I’ve had total writers block this past couple of weeks which is very unlike me. In the end I decided to write a list of all the things that I’d been involved with including snippets of conversations. I find even the most throwaway of comments can spark something.
What came out was largely service delivery related. Or in other words, staffing and rota work. Most people would agree that taking on any kind of rota is somewhat of a poison chalice. It did take a fair bit of persuasion to get me to become involved in the junior doctor one. However I strongly believed (and still do) that get the rota right and everything else will fall into place.
Now I’m not going to spend the rest of this blog talking about rotas. However it did get me thinking about other areas in healthcare that seem easy on paper but somehow never quite translate to that in real life.
Take ward rounds for example. Why is it that doctors seeing the same type of patients can take vastly different times? It’s not like the problem is all that different or the initial results any more complex. The doctors themselves have been through a generic training scheme. The paperwork is the same. So what is different and why can’t you standardise them to do the same thing every time?
Simple – you cannot standardise people.
What I have seen over the years is that people do unpredictable things especially when they feel they are being forced into something or being backed into a corner.
And therein lies the contradiction in healthcare – we are constantly being asked to change things in order to standardise what we do. The more you ask people to change, the more likely they are to resist and nothing changes.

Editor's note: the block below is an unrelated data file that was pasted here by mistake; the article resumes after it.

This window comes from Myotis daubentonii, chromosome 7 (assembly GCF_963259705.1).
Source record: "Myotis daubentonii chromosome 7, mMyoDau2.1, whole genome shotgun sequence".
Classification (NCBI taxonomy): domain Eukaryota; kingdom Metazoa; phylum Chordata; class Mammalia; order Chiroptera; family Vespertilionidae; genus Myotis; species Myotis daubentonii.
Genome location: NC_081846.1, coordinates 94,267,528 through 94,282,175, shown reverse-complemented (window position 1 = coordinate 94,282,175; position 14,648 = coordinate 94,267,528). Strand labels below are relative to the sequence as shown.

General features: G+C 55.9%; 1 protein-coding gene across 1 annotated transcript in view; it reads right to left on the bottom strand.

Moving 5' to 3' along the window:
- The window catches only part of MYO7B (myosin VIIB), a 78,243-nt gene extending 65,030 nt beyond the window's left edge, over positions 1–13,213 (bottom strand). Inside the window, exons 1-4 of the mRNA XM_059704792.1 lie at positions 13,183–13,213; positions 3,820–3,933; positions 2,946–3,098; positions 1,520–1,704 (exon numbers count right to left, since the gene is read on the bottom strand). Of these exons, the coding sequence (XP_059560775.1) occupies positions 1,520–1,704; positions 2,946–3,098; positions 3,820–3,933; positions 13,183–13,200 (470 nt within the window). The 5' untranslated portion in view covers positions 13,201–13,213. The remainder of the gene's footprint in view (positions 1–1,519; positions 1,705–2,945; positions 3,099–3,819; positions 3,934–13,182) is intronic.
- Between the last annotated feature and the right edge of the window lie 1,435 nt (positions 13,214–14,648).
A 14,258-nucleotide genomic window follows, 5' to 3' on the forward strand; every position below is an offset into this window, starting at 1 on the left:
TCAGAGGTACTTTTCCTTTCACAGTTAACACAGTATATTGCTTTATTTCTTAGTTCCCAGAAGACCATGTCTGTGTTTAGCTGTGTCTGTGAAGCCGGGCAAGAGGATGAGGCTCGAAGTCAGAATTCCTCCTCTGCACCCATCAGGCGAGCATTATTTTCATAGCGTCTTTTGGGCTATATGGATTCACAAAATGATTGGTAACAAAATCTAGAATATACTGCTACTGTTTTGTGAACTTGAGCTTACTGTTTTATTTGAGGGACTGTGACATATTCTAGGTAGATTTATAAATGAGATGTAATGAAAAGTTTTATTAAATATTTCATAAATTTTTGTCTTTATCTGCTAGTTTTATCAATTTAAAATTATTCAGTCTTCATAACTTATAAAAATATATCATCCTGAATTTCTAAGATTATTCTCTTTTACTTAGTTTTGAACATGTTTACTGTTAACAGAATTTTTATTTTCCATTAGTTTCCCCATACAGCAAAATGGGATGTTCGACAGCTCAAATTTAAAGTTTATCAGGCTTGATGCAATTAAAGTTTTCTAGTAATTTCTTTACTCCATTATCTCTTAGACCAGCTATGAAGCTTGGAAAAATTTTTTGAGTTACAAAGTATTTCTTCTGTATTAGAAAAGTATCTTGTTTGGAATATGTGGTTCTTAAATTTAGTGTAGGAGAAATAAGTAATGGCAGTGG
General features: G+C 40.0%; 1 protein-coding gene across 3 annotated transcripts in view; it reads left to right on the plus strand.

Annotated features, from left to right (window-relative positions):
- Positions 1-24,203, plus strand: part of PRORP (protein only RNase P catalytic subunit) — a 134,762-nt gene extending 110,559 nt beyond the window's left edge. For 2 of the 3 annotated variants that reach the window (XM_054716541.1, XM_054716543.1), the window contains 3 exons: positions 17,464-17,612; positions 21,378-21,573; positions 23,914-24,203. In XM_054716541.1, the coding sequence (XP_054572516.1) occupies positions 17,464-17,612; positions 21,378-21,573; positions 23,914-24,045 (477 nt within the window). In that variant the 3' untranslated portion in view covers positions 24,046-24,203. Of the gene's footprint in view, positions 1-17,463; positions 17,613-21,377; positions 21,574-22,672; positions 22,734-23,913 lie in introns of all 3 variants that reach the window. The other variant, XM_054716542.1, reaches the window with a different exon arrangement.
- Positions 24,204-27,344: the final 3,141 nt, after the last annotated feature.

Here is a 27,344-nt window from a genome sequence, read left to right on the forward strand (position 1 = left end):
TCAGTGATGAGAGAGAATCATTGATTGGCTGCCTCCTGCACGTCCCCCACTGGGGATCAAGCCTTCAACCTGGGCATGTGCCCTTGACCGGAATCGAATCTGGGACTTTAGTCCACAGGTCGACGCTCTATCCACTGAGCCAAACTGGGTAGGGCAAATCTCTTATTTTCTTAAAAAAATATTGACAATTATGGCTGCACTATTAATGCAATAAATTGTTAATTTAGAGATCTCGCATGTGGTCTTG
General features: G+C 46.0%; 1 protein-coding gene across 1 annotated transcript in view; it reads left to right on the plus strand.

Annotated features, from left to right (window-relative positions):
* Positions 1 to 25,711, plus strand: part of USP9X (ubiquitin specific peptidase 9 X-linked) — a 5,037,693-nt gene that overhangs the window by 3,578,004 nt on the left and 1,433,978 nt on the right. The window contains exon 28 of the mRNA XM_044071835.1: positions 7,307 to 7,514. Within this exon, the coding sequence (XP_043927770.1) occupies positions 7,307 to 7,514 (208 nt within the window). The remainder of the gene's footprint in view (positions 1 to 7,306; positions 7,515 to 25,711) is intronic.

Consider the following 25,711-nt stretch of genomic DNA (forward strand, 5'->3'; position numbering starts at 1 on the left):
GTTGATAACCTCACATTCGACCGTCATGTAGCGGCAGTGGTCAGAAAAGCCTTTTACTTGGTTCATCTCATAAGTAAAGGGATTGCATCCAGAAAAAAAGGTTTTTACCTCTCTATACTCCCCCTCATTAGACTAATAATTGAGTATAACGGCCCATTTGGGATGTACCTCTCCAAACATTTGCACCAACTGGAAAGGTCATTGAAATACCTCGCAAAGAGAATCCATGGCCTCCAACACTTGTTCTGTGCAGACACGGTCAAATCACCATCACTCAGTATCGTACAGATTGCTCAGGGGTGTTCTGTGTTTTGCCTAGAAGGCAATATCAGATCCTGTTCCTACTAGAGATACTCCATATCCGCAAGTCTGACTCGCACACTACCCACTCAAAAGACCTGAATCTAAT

I also think some people actually enjoy treading water because it’s perceived as taking less energy. And let’s be honest, it’s familiar territory so is less scary.
In stroke I teach that recurrent, stereotypical events are not recurrent TIA’s. If you think through the pathogenesis and mode of action you quickly realise that it just doesn’t make sense (there is only one caveat to this with a critical carotid stenosis but I digress….). However it takes a big surge of energy on my part to stop this cycle of doing what has always been done, revisit the history, explain to the patient what it might be (including I don’t know) and coming up with a plan. It also takes a lot of energy, trust and faith on the patients part to work with you in this. The sense of satisfaction when you get it right though makes it all worth while.
If you take this example and think about how we apply it to other aspects in healthcare e.g. organisational change, rotas, ward rounds – it becomes easy to see why the same problems/issues recur time and time again.
So what do we need to do? Well if it was that easy I wouldn’t be writing this and the NHS would be totally fine…. I do think it’s a bit like what the quote says. Don’t moan about the problem or expect it to change. Stop doing what you have always done. Revisit the issue. Adjust your sail. See what happens.
You might just be surprised……